A list of public schools within a 10 km radius of Royal Prince Alfred Hospital, Sydney, Australia, was compiled. Classes from kindergarten to year 6, which comprised children aged 6–12, were sampled. All public primary schools with school years from kindergarten to year 6 were selected. Schools with fewer than 80 pupils were excluded for logistic reasons. Questionnaires were distributed to a total of 1600 children. A participation of 70% was expected, which would have given a sample size of approximately 1150. Children were invited to participate in this study through a letter to parents or guardians.

Before the study, a team member visited classes to remind children to return questionnaires and to answer any questions the children had. A reminder letter was sent home to parents with an attached consent form, and second questionnaires were issued at testing. As far as possible, all non-responders were surveyed to assess possible sampling bias. Each non-responder was given an option to fill out the questionnaire only, without having a skin prick test, and in cases where they refused, they were asked whether any medication for asthma had been used in the previous 12 months. Children who were studied were also asked exactly the same question for comparison.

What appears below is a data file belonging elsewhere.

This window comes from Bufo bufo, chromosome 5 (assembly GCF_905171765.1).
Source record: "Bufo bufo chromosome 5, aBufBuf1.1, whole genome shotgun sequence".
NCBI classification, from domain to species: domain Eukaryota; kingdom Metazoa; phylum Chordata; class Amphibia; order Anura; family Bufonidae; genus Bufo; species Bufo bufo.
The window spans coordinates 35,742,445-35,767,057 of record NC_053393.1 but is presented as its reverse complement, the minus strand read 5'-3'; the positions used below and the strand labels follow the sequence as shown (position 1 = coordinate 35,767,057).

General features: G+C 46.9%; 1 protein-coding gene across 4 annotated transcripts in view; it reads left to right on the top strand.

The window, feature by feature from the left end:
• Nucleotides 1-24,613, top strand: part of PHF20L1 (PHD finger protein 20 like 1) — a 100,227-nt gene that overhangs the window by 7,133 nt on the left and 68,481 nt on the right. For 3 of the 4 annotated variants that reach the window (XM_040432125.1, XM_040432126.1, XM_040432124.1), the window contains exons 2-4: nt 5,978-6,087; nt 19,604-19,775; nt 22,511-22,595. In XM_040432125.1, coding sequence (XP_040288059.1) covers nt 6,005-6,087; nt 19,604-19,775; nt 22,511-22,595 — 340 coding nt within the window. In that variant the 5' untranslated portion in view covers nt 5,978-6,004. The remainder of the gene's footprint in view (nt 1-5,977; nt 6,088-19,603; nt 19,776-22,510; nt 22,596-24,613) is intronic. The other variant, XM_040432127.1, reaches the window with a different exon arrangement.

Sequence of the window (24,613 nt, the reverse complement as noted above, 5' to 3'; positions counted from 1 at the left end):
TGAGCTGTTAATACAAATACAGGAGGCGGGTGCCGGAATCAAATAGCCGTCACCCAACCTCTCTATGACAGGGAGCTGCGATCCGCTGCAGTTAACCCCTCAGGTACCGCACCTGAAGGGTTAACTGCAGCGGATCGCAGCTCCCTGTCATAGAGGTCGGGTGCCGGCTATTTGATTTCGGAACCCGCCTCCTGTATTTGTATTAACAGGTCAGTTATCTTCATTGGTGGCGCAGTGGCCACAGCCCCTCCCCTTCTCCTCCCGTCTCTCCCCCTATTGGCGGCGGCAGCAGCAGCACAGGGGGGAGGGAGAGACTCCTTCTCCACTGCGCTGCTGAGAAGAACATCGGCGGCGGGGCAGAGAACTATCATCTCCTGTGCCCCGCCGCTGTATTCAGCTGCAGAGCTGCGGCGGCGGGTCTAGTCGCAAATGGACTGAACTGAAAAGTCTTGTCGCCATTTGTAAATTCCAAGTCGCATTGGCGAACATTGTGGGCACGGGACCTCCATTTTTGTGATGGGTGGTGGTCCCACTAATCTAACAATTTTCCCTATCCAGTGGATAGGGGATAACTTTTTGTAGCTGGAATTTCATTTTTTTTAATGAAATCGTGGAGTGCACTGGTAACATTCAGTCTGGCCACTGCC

QUESTIONNAIRE

A self administered questionnaire to parents was used to measure respiratory symptom history, frequency of symptoms, medication use, and the morbidity caused by asthma and persistent cough (cough lasting more than three weeks). The questionnaire was a slightly modified version of one developed by the department of respiratory medicine at the University of Sydney.15 The validity and repeatability of the new questions to measure the morbidity of cough was established.16 The questions included recent symptoms relating to the previous 12 months before the study and the presence of respiratory symptoms since birth. Symptom frequency was used as a measure of the severity of asthma and persistent cough. Questions of putative environmental risk factors—that is, home environment details, family history, allergies, parental smoking, and diet—were also included.